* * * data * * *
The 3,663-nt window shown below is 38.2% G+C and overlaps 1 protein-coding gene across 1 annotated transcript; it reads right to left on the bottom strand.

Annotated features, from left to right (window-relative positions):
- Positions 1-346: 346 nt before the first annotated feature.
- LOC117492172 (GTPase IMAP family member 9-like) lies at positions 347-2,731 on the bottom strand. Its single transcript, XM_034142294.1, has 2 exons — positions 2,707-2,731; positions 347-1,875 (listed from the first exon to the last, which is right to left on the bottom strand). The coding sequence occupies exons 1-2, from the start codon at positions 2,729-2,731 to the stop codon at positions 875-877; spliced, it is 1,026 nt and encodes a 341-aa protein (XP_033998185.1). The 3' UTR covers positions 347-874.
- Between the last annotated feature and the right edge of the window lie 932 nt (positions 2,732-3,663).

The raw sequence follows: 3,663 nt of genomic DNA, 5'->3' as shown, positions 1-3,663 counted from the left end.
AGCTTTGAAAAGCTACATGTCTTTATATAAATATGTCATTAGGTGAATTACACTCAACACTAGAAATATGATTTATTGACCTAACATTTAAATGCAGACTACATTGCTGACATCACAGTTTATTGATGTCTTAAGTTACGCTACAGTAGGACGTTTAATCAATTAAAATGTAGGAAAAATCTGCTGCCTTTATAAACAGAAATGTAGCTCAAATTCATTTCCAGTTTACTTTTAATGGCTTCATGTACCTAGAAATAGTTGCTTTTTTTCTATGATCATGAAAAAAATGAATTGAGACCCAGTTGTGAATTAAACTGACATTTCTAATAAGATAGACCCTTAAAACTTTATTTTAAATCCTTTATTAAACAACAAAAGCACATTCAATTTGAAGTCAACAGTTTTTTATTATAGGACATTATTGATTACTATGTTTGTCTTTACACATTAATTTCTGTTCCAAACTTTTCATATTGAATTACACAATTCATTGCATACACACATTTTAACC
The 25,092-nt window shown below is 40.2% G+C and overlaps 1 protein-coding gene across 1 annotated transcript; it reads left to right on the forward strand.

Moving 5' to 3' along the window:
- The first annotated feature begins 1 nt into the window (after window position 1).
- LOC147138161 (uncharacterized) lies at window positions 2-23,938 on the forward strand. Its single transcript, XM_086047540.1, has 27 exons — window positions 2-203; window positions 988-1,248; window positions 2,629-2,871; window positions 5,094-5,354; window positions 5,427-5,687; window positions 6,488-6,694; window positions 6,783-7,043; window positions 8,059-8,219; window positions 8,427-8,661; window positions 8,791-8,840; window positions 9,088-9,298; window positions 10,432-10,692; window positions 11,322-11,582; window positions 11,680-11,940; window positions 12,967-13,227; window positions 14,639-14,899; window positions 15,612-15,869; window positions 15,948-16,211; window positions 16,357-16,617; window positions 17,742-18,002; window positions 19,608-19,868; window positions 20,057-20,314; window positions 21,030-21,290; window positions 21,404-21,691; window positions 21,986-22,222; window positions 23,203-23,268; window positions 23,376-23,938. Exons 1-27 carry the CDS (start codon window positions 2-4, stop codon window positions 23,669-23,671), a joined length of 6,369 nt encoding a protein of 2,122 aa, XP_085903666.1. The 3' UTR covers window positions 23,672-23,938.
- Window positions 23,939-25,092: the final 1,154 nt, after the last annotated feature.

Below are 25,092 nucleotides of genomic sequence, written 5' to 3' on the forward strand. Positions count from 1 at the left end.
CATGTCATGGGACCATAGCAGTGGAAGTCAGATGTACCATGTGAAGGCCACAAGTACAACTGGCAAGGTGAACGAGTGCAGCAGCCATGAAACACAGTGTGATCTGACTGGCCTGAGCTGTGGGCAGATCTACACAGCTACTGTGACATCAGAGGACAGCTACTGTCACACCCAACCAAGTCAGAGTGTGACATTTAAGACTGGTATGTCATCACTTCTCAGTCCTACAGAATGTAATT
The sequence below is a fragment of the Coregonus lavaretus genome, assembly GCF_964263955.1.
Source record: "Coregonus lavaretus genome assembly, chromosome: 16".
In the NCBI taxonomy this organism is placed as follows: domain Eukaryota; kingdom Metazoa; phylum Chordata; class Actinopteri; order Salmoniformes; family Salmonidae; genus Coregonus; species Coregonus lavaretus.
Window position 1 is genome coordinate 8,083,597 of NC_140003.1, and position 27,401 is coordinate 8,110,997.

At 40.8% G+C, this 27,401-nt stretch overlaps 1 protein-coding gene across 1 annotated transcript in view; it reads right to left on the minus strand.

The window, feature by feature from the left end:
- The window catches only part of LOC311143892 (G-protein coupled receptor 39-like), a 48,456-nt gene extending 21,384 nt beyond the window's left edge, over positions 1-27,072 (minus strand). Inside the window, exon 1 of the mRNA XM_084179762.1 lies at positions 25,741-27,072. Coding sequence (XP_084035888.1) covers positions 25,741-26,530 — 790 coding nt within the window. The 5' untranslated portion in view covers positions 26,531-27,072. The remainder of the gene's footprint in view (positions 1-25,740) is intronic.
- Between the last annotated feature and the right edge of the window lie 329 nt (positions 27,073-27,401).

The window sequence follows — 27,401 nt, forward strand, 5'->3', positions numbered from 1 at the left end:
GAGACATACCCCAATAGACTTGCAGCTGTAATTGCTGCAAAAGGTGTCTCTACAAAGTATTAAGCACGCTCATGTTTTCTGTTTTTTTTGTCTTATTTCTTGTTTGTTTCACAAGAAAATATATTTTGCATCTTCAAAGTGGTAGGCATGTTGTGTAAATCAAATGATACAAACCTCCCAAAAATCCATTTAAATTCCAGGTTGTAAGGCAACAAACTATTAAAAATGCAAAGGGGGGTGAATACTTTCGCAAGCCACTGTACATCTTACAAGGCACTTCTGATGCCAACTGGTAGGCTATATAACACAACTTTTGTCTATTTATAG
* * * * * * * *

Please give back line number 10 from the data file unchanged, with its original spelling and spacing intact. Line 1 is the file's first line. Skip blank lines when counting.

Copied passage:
- The first annotated feature begins 1 nt into the window (after window position 1).